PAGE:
in such expressions, but sanity prevailed and I left the assignment operator the way it is. It breaks all kinds of things that I cannot fully understand if I mess with it. So therefore a new infix operator %<-%.

The implementation is pretty simple. I just collect the parameters and the enclosing environment in the bind function and then put values in the environment in the %<-% function.

bind <- function(...) {
  bindings <- eval(substitute(alist(...)))
  scope <- parent.frame()
  structure(list(bindings = bindings, scope = scope), class = "bindings")
}

.unpack < - function(x) UseMethod(".unpack")
.unpack.default <-  function(x) x
.unpack.list <- function(x) x[[1]]
<code>%<-%</code> <- function(bindings, value) {
  if (length(bindings$bindings) > length(value))
    stop("More variables than values to bind.")

for (i in seq_along(bindings$bindings)) {
    variable <- bindings$bindings[[i]]
    val <- .unpack(value[i])
    assign(as.character(variable), val, envir = bindings$scope)
  }
}

(Sorry for the formatting of the %<-% name here, I don’t know why the highlighter absolutely has to replace backticks with code-tags, but it does).

The unpack helper functions are just there so I get the value when I have a list and not a length-one list. Otherwise, there is nothing much to it.

For my next trick, I need to figure out how I can bind variables by accessing the names in a value list.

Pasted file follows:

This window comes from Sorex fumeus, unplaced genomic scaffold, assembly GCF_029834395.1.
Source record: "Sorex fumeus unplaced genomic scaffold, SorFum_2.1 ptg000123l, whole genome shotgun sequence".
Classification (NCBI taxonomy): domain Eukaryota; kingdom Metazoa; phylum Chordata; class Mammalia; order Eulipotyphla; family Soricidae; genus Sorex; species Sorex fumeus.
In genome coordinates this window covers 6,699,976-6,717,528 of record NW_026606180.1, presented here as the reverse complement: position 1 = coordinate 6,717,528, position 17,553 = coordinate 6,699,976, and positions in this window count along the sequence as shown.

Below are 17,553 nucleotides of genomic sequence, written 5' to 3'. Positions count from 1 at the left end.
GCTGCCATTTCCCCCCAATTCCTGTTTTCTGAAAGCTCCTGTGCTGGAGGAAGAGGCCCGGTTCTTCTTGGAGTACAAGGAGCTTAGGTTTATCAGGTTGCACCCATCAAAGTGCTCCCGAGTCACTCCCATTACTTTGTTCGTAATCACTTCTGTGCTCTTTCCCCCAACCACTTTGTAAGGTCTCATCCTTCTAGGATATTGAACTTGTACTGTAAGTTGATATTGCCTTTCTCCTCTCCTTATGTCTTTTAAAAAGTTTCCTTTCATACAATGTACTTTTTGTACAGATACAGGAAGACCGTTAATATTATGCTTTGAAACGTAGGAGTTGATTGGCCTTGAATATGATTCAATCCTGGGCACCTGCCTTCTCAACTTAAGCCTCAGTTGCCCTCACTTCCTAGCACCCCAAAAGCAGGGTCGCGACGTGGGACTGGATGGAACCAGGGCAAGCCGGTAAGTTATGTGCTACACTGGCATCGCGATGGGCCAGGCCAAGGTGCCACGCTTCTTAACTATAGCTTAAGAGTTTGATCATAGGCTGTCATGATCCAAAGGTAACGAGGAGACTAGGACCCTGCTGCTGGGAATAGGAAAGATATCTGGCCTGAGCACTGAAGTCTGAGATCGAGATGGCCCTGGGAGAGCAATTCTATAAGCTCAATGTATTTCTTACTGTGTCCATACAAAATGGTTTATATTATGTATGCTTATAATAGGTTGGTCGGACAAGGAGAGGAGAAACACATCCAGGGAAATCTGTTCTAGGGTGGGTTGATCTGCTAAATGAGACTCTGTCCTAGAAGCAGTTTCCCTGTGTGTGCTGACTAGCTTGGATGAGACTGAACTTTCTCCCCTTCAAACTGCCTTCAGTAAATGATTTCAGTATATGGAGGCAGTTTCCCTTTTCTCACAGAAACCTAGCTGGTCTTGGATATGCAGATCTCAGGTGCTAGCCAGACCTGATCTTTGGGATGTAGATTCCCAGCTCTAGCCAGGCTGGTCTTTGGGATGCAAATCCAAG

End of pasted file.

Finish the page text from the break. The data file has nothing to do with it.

Filter, Map, and Reduce

Just finished the next chapter in Functional Programming in R. This chapter covers the Filter, Map, and Reduce functions and the family of apply functions and a short introduction to the purrr package.

The chapters seem to be getting a little shorter here towards the end of the book, but there isn’t that much to say about these functions. I will think about it a little and see if I can add a little more, but I don’t feel like padding the chapter just to get its length up to the same size as the previous chapters.

I have thought about how to get the previous chapter a little longer. The continuation-passing-style is not that easy to get around mentally if you haven’t seen it before, so I think I will add another example to that section. I just need a good example to use. Will have to think about that.

Anyway, now that this chapter is drafted I will go back to working on Introduction to Data Science and Statistical Programming in R and get that edited so it is ready when teaching starts in two weeks.